Tag: San Diego Chargers

Why Bowling Green matters, or, the White House that called ‘wolf’

It happened again Thursday night, and by Friday, it was a social media sensation, for all the wrong reasons.

Trump spokesman Kelllyanne Conway, in the midst of defending the president’s executive order banning travel from several Moslem countries, cited the “Bowling Green massacre” as a reason why the country needs such an action.

Except, as we know by now, there was no Bowling Green massacre.

It was just yet another figment of the collective mind of the Trump administration, just like the overflow crowds at the inauguration, the millions of illegal votes cast that denied Trump a victory in the overall vote totals and the threat grizzly bears present to American school children.

Social media responded as only it can, with everything from green bowling balls, green ribbons to remember the “victims” and faux historical markers.

It’s good for a laugh, but looking at the big picture, even Trump boosters should worry.

Call them lies, falsehoods, half-truths, or, in the Trumpian newspeak that’s all the rage nowadays, “alternate facts,” they’re a series of statements that we’re being asked to buy, even though they have no basis in reality.

And while inventing massacres (personally, I hope no Nate Thurmond memorabilia was destroyed) may seem like a minor sin, it raises the matter of trust.

If Trump and his followers are going to distort the truth on these matter, how do we know they will be telling us the truth when it comes to issues that could lead us into another Constitutional criss, economic calamity or, pray not, war.

It’s the least we could ask of the man with the nuclear codes, isn’t it?

In other news:

  • It’s needed now more than ever. Alas, we have to wait nine days for pitchers and catcher to report, as of Feb. 4.
  • That ancient tome, the Columnist Manifesto (not to be confued with the book by Karl Marx) requires a Super Bowl pick. So we’ll go with the old standby in this case: Good defense always finds a way to stop a good offense, so it’s the Patriots.
  • Can’t help but think the NFL was delivered a huge karma cookie over the past few weeks with a result that was opposite of what it wanted: The Chargers moving to Los Angeles, while the Raiders will remain in Oakland rather than a glitzy playpen in Las Vegas.
  • It’s still hard to see the NFL working in Vegas, the gambling question aside.

For all the talk of increased tourism from fans of visiting teams and “guys weekends,” look at the map. Outside of metro Las Vegas, what’s the nearest big city: Kingman? Barstow? San Bernardino?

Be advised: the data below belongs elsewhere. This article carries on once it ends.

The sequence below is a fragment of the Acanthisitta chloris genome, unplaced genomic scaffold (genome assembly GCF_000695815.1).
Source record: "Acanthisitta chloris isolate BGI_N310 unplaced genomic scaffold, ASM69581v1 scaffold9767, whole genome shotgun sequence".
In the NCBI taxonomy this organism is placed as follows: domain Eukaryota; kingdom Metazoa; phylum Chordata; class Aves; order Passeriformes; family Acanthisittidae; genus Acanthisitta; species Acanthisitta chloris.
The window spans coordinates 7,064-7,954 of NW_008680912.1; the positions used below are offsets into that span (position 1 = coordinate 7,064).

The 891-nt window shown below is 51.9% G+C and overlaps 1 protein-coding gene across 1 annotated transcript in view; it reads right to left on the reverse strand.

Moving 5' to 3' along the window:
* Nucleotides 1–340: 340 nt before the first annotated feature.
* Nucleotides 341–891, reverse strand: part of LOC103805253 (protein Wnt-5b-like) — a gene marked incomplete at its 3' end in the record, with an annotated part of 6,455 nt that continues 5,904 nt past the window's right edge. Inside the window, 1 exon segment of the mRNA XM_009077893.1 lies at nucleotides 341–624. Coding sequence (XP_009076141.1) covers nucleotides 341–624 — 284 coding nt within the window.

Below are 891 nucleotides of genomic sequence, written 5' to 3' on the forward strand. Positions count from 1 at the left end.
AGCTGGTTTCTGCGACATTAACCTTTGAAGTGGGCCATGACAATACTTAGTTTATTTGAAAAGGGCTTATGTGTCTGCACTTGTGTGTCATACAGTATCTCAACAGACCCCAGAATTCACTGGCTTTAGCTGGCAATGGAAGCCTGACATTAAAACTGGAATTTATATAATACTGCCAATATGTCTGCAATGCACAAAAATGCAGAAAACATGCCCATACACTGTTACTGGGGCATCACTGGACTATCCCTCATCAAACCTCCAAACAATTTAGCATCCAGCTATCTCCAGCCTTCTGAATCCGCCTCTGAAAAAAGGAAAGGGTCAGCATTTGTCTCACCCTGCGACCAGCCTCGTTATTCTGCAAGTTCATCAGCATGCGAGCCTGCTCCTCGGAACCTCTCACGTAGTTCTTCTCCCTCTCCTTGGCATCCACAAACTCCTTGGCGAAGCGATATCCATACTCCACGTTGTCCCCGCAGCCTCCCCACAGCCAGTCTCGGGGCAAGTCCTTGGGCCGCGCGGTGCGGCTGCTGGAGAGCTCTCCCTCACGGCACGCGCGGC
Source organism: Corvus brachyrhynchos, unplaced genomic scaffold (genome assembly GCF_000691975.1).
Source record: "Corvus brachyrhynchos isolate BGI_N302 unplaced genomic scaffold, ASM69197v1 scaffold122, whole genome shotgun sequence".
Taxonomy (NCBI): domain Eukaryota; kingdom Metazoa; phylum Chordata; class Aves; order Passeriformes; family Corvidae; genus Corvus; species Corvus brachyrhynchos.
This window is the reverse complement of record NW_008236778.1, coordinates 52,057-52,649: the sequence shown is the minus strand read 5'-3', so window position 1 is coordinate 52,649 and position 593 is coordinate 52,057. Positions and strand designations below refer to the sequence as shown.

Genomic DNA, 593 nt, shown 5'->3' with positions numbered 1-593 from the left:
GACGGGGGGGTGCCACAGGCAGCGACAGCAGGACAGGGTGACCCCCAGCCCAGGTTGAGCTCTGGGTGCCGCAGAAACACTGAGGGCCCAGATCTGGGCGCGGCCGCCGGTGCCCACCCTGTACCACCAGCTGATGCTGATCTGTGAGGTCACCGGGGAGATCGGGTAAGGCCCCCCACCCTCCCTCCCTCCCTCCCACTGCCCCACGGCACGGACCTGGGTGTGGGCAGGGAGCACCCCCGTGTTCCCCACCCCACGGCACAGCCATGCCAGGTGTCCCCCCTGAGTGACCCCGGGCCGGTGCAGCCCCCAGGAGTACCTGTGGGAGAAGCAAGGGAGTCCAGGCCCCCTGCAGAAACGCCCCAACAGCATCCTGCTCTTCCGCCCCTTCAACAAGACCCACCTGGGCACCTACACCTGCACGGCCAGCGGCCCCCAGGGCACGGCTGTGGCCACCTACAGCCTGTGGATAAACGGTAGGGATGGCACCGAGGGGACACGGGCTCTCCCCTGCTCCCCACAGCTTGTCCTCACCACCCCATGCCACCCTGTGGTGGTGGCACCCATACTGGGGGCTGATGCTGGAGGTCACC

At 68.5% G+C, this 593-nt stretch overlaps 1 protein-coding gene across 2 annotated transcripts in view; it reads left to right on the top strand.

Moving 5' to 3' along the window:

And in between, a lot of sand and spent Acme products.

Advertisements

How much is too much for stadia?

And for the last blog entry of the Obama era, thoughts naturally turn to … sports!

  • T’was the Romans that first developed the theory that bread and circuses were all that was needed to keep the masses happy.

It’s become clear over the last few months the NFL has bent the words of Juvenal for its own purposes: Come up with the bread, and we’ll keep the circus in town, but keep the cash in your pockets, the league will load the wagons and go elsewhere.

After 55 seasons of entertaining the masses in San Diego, the NFL is taking its show elsewhere, much like it did in St. Louis and appears to be on the verge of doing to Oakland – again.

All for the lack of an adequate playpen.

The masses may be unhappy, but in the NFL’s thinking, they’ll get over it, right?

It’s part of a disturbing pattern in the high-stakes game of musical chairs called keeping the team.

Look at Atlanta, for example, where not only have the Braves have abandoned their home of 20 years, Turner Field (originally built for the 1996 Olympics) for a yard in the suburbs, but a new stadium is being built right next to the Georgia Dome for the Falcons.

Then there’s Phoenix, where not only are the Diamonbacks making noise about wanting to replace fairly-new Chase Field, but there’s talk of giving the Suns and Coyotes a replacement for their recenlty-built arenas.

And don’t forget the Dallas-Fort Worth area, where the Texas Rangers will be getting a domed stadium by 2020, which makes on wonder why one wasn’t included when their current ballpark was built in 1994.

How much is enough for deep-pocketed sports owners? Why are they afraid to open their own checkbooks, much like Walter O’Malley did when building Dodger Stadium, or seeking funds from the private sector, like the Giants did while building AT&T Park or the Warriors in the runup to this week’s groundbreaking for Chase Center in San Francisco?

And how much is too much to ask taxpayers to pay for? Especially after years of support through ticket sales and purchases of team swag?

San Diego and St. Louis taxpayers have given their answer. Oakland’s may be sending one soon.

  • We’ll acknowledge Friday will be a difficult day for a lot of folks. Me included. After all, I start to get antsy when it’s 24 days until pitchers and catchers …
  • Any truth to the rumor the Univesity of Montana Grizzly Band was not invited to the inaugural parade in case the route is detoured past a school?

  • And, finally, thanks Obama, for the last eight years and giving us hope. To think the next time we hear a presidential address, it might become a Festivus-like airing of greivances is disturbing on many levels.